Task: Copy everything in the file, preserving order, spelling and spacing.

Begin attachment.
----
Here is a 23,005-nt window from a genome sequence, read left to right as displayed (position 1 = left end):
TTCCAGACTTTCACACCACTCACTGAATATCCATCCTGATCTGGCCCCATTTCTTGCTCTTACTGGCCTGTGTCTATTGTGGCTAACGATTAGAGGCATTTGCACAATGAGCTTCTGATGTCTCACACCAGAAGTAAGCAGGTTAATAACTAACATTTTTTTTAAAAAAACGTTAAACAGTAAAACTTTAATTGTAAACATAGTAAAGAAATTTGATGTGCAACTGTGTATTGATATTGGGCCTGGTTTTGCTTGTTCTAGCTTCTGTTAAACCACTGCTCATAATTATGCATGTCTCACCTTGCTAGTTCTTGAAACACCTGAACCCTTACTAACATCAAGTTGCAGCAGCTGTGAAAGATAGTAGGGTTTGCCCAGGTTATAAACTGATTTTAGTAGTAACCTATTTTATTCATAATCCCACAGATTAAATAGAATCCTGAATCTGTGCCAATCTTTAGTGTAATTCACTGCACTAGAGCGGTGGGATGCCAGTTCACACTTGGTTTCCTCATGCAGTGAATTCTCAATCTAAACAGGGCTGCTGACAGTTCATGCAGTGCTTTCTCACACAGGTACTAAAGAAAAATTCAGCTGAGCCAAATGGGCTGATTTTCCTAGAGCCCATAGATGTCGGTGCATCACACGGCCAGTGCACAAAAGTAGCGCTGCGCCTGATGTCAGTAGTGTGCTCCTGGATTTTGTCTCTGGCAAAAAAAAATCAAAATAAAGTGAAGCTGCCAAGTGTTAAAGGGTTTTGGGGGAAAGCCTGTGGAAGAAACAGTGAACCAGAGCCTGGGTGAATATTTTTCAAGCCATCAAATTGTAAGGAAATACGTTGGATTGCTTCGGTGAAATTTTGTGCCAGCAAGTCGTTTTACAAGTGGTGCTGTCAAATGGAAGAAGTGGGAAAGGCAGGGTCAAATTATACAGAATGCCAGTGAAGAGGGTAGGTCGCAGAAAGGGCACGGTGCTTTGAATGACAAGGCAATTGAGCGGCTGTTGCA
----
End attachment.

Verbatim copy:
Here is a 23,005-nt window from a genome sequence, read left to right as displayed (position 1 = left end):
TTCCAGACTTTCACACCACTCACTGAATATCCATCCTGATCTGGCCCCATTTCTTGCTCTTACTGGCCTGTGTCTATTGTGGCTAACGATTAGAGGCATTTGCACAATGAGCTTCTGATGTCTCACACCAGAAGTAAGCAGGTTAATAACTAACATTTTTTTTAAAAAAACGTTAAACAGTAAAACTTTAATTGTAAACATAGTAAAGAAATTTGATGTGCAACTGTGTATTGATATTGGGCCTGGTTTTGCTTGTTCTAGCTTCTGTTAAACCACTGCTCATAATTATGCATGTCTCACCTTGCTAGTTCTTGAAACACCTGAACCCTTACTAACATCAAGTTGCAGCAGCTGTGAAAGATAGTAGGGTTTGCCCAGGTTATAAACTGATTTTAGTAGTAACCTATTTTATTCATAATCCCACAGATTAAATAGAATCCTGAATCTGTGCCAATCTTTAGTGTAATTCACTGCACTAGAGCGGTGGGATGCCAGTTCACACTTGGTTTCCTCATGCAGTGAATTCTCAATCTAAACAGGGCTGCTGACAGTTCATGCAGTGCTTTCTCACACAGGTACTAAAGAAAAATTCAGCTGAGCCAAATGGGCTGATTTTCCTAGAGCCCATAGATGTCGGTGCATCACACGGCCAGTGCACAAAAGTAGCGCTGCGCCTGATGTCAGTAGTGTGCTCCTGGATTTTGTCTCTGGCAAAAAAAAATCAAAATAAAGTGAAGCTGCCAAGTGTTAAAGGGTTTTGGGGGAAAGCCTGTGGAAGAAACAGTGAACCAGAGCCTGGGTGAATATTTTTCAAGCCATCAAATTGTAAGGAAATACGTTGGATTGCTTCGGTGAAATTTTGTGCCAGCAAGTCGTTTTACAAGTGGTGCTGTCAAATGGAAGAAGTGGGAAAGGCAGGGTCAAATTATACAGAATGCCAGTGAAGAGGGTAGGTCGCAGAAAGGGCACGGTGCTTTGAATGACAAGGCAATTGAGCGGCTGTTGCA